Martial law in Ukraine; Putin warns against move

Secretary of the National Security and Defence Council of Ukraine Oleksandr Turchynov (left) watches as Ukrainian President Petro Poroshenko (right) waves to Ukrainian MPs after they voted on the request of the Ukrainian President to impose martial law in

Russian President Vladimir Putin on Tuesday warned Ukraine against any "reckless acts" after Kiev declared martial law in response to Moscow's seizure of three of its navy vessels.

The Ukrainian parliament late Monday voted in favour of President Petro Poroshenko's request for the introduction of martial law in border areas for 30 days.

The move came after Russian forces fired on, boarded and captured three of Kiev's ships on Sunday off the coast of Crimea, sparking the most dangerous crisis between the ex-Soviet neighbours in years.

The incident was the first major confrontation at sea in the long-running conflict pitting Ukraine against Moscow and Russian-backed separatists in the country's east.

It has raised fears of a wider escalation -- in a conflict that has killed more than 10,000 people since 2014 -- and prompted international calls for restraint.

Martial law gives Ukrainian authorities the power to mobilise citizens with military experience, regulate the media and restrict public rallies in affected areas.

In a phone conversation with German Chancellor Angela Merkel, Putin expressed "serious concern" over its introduction, the Kremlin said in a statement.

He said he hoped Berlin could intervene with Ukrainian authorities "to dissuade them from further reckless acts".

Moscow has accused Kiev of planning Sunday's confrontation as a provocation aimed at drumming up support for Poroshenko ahead of elections next year and convincing Western governments to impose further sanctions on Russia.

Putin said Kiev's actions were "clearly taken in view of the election campaign in Ukraine".

Kremlin spokesman Dmitry Peskov told reporters on Tuesday that Kiev's martial law threatened to cause an "escalation of tensions in the conflict region" in the east of the country.

Moscow has so far resisted calls to release the three ships or the 24 sailors it has detained.

Some of the sailors will face trial in Simferopol -- the main city in Russian-annexed Crimea -- on Tuesday, the peninsula's human rights ombudsman Lyudmila Lubina told AFP.

The rest are expected to face trial on Wednesday, she said, while three others were still in hospital after being wounded in the weekend clash.

Moscow accuses them of crossing illegally into Russian waters and of ignoring warnings from its border guards, with officials suggesting they could face criminal prosecution.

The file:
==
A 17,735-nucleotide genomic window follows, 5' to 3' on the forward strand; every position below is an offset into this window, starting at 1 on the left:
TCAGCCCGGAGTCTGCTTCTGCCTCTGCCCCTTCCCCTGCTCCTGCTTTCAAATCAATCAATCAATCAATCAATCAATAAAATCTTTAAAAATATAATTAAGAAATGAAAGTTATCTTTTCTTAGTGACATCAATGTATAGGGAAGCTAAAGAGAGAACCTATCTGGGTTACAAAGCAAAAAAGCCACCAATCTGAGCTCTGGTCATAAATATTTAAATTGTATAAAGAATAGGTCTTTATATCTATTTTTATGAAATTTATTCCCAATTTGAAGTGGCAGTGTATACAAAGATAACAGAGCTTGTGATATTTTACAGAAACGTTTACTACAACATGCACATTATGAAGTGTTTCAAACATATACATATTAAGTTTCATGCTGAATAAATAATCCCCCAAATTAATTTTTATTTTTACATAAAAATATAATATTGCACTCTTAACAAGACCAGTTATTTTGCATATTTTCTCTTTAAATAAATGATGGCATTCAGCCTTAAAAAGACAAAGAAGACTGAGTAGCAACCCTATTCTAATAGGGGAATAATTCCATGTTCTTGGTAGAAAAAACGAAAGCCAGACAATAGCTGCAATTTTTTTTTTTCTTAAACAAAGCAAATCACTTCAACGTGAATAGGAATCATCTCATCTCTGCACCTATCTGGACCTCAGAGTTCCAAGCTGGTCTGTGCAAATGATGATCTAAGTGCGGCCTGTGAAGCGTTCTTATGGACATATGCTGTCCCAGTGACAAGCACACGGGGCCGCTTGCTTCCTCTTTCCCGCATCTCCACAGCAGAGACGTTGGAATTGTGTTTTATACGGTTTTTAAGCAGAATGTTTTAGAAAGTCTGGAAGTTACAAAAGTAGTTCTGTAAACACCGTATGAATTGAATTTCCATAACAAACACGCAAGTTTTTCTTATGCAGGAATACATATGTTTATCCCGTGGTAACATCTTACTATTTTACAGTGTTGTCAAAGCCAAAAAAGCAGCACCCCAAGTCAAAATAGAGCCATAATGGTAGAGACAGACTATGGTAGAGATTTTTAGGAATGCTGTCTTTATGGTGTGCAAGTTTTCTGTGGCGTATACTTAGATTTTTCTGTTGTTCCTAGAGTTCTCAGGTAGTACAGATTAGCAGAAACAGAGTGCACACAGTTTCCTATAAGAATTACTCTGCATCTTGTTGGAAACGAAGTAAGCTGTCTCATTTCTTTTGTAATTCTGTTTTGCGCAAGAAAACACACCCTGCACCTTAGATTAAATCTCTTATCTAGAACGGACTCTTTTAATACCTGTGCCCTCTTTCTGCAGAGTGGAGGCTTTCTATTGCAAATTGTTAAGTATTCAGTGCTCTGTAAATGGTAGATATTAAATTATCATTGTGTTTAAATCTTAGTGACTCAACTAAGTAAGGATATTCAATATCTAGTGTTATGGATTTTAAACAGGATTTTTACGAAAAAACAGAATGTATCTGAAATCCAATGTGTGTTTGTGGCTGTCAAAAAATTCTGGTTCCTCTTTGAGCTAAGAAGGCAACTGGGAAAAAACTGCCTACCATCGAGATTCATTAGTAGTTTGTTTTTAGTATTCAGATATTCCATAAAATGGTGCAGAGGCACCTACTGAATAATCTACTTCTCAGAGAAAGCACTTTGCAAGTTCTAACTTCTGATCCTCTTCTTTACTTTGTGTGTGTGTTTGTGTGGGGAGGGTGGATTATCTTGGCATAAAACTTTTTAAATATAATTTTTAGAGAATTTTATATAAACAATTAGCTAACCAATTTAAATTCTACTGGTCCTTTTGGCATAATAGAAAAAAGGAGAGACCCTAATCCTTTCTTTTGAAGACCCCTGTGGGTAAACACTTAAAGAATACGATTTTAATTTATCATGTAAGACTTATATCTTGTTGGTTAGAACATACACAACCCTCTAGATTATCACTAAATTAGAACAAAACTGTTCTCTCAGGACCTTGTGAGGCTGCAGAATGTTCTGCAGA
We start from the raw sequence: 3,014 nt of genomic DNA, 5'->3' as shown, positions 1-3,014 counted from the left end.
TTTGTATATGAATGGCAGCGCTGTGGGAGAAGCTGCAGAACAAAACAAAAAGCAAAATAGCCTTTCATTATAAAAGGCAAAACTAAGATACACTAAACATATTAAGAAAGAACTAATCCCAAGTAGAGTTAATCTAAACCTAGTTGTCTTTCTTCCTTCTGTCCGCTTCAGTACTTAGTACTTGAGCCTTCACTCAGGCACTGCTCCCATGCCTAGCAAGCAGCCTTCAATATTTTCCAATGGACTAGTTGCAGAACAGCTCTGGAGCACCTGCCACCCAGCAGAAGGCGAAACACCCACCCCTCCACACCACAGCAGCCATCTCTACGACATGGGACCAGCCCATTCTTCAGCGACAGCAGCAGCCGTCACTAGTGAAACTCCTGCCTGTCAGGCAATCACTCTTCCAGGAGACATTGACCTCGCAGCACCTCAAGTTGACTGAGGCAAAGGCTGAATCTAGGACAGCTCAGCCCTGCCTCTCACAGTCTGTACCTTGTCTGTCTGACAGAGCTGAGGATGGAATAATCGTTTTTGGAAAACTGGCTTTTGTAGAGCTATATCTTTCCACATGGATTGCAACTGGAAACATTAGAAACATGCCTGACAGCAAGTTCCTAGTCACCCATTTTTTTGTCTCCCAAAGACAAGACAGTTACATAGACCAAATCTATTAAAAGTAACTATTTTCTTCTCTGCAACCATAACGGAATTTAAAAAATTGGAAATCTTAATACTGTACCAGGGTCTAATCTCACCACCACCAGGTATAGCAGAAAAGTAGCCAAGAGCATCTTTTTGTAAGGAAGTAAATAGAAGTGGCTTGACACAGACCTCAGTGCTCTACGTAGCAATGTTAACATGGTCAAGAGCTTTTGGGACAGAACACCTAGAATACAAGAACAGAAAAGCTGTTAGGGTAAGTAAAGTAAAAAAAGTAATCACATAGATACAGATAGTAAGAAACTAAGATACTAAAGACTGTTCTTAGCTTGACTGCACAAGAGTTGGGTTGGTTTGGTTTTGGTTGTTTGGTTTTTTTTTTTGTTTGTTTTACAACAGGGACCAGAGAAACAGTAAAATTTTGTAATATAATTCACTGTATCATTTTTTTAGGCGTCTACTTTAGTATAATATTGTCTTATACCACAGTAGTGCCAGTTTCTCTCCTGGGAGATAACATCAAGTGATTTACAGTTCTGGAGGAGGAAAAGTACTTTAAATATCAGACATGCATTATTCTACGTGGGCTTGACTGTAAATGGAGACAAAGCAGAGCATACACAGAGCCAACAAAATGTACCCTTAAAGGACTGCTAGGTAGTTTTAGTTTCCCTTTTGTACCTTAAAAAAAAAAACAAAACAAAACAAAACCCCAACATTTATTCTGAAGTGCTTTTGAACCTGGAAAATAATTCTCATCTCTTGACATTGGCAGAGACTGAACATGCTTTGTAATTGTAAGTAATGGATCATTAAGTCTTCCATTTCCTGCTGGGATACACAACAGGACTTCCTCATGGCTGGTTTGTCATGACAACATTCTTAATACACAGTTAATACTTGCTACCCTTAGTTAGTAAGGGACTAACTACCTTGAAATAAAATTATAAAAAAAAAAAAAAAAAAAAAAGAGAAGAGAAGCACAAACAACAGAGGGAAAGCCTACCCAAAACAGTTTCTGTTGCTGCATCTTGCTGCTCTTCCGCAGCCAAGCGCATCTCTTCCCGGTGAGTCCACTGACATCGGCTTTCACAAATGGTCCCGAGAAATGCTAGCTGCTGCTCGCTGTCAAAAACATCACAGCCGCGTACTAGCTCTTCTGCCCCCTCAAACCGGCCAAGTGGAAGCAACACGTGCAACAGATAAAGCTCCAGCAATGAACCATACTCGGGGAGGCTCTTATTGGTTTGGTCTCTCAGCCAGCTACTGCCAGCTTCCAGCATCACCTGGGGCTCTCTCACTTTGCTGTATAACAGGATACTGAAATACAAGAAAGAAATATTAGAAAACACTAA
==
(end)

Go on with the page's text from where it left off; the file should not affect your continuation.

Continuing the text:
Sunday's incident has been playing out on Russian and Ukrainian television screens, with dramatic footage of Russian ships chasing down a Ukrainian tugboat that was trying to pass through the Kerch Strait from the Black Sea into the Sea of Azov.

Russian state television late on Monday aired footage of some of the captured sailors being questioned by Moscow's security services.

One of the sailors is heard saying "the actions of the Ukrainian armed vessels in the Kerch Strait had a provocatory character" -- parroting the version of events put forward by Russian authorities.

Ukraine's naval commander, Igor Voronchenko, said the sailors were pressured into giving false evidence.

"I know these sailors, they were always professional. What they are saying now is not true," he told Ukrainian media. "They (the Russians) could even say that we came from the sky on a spaceship."

Ukraine has accused Russian border patrol vessels of ramming the tugboat, which was accompanied by two small warships, and of firing on the Ukrainian vessels.

Western governments have rallied behind Kiev in the dispute, accusing Russia of illegally blocking access to the Sea of Azov and of taking military action without justification.

Britain, Canada, France, Germany and others expressed support for Kiev on Monday, with EU President Donald Tusk calling for Russia to return the Ukrainian sailors and ships and "refrain from further provocations".

The foreign minister of Austria, which holds the rotating EU presidency, said Tuesday that the EU will next month consider further sanctions against Moscow over the flare-up.

Pro-Kremlin newspaper Izvestia on Tuesday denounced the reaction as "predictably anti-Russian".

The UN Security Council met in an emergency session on the crisis on Monday, where US envoy Nikki Haley called the seizure of the ships an "outrageous violation of sovereign Ukrainian territory." 

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Martial law in Ukraine; Putin warns against move

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